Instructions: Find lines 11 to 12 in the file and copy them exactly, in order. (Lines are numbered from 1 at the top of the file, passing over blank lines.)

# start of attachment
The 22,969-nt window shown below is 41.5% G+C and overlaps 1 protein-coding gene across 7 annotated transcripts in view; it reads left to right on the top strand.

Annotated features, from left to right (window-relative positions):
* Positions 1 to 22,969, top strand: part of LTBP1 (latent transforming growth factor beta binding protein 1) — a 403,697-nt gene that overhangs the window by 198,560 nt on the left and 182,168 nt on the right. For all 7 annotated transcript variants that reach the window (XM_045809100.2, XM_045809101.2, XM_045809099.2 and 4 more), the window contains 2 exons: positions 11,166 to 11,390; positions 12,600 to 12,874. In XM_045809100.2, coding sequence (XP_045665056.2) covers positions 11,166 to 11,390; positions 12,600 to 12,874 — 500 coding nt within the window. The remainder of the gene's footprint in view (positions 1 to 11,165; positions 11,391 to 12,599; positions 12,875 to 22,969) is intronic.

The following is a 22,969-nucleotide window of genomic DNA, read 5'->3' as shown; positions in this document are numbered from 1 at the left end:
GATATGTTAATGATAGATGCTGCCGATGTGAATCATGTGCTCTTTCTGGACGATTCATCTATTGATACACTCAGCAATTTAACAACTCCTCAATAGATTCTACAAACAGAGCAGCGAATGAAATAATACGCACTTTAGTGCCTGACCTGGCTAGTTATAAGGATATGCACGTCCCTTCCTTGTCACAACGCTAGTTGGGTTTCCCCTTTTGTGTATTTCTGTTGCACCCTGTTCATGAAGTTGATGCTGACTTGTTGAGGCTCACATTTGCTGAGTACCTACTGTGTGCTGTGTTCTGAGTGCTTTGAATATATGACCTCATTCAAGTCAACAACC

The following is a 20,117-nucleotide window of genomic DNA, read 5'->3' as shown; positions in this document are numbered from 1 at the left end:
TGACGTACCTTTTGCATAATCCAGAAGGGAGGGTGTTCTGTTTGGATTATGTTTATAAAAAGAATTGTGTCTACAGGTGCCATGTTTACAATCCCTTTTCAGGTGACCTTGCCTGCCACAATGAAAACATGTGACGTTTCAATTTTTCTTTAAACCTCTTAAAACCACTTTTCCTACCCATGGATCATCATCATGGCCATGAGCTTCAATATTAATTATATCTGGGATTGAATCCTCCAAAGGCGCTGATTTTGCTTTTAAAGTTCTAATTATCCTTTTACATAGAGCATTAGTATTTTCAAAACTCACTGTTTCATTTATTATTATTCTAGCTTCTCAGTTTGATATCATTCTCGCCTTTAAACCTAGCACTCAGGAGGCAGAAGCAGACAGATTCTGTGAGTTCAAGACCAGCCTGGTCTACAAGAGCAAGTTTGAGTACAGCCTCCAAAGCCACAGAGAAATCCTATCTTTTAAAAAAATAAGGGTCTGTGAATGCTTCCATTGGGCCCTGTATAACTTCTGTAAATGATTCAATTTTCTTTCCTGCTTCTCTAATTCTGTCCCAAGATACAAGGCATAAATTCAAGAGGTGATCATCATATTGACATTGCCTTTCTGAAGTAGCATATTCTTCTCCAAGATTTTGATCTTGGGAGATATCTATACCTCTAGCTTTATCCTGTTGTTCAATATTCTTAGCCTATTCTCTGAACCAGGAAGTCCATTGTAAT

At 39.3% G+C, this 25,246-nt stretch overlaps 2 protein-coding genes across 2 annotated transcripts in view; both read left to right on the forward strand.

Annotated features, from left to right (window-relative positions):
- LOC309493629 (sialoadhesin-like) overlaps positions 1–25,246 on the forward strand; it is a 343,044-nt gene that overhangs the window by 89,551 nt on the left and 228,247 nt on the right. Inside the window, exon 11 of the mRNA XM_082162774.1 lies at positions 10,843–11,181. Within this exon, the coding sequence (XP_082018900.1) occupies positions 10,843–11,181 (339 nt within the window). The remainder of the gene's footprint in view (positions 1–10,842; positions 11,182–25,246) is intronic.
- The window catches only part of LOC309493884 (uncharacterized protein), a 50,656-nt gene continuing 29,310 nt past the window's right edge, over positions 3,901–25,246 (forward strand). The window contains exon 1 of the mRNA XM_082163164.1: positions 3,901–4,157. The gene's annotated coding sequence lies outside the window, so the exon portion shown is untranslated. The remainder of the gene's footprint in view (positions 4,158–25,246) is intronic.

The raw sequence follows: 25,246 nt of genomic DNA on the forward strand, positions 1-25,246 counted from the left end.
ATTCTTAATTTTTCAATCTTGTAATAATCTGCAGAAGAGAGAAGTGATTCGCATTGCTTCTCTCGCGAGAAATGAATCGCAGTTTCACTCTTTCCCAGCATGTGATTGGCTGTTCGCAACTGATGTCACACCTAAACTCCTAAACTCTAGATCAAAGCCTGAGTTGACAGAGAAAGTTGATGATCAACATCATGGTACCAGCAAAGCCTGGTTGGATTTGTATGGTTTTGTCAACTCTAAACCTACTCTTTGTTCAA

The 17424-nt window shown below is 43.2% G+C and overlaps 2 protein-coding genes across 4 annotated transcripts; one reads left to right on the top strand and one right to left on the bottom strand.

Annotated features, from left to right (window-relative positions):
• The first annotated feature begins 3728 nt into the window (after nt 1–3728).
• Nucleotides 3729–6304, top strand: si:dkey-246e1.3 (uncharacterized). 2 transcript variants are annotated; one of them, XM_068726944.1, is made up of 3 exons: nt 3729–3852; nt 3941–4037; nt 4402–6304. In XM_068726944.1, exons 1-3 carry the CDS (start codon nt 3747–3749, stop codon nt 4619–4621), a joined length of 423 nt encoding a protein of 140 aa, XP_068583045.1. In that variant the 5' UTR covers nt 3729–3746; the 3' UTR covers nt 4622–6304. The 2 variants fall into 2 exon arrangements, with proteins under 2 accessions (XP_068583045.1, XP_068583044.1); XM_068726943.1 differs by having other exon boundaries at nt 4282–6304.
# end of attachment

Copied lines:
- The window catches only part of LOC309493884 (uncharacterized protein), a 50,656-nt gene continuing 29,310 nt past the window's right edge, over positions 3,901–25,246 (forward strand). The window contains exon 1 of the mRNA XM_082163164.1: positions 3,901–4,157. The gene's annotated coding sequence lies outside the window, so the exon portion shown is untranslated. The remainder of the gene's footprint in view (positions 4,158–25,246) is intronic.

The raw sequence follows: 25,246 nt of genomic DNA on the forward strand, positions 1-25,246 counted from the left end.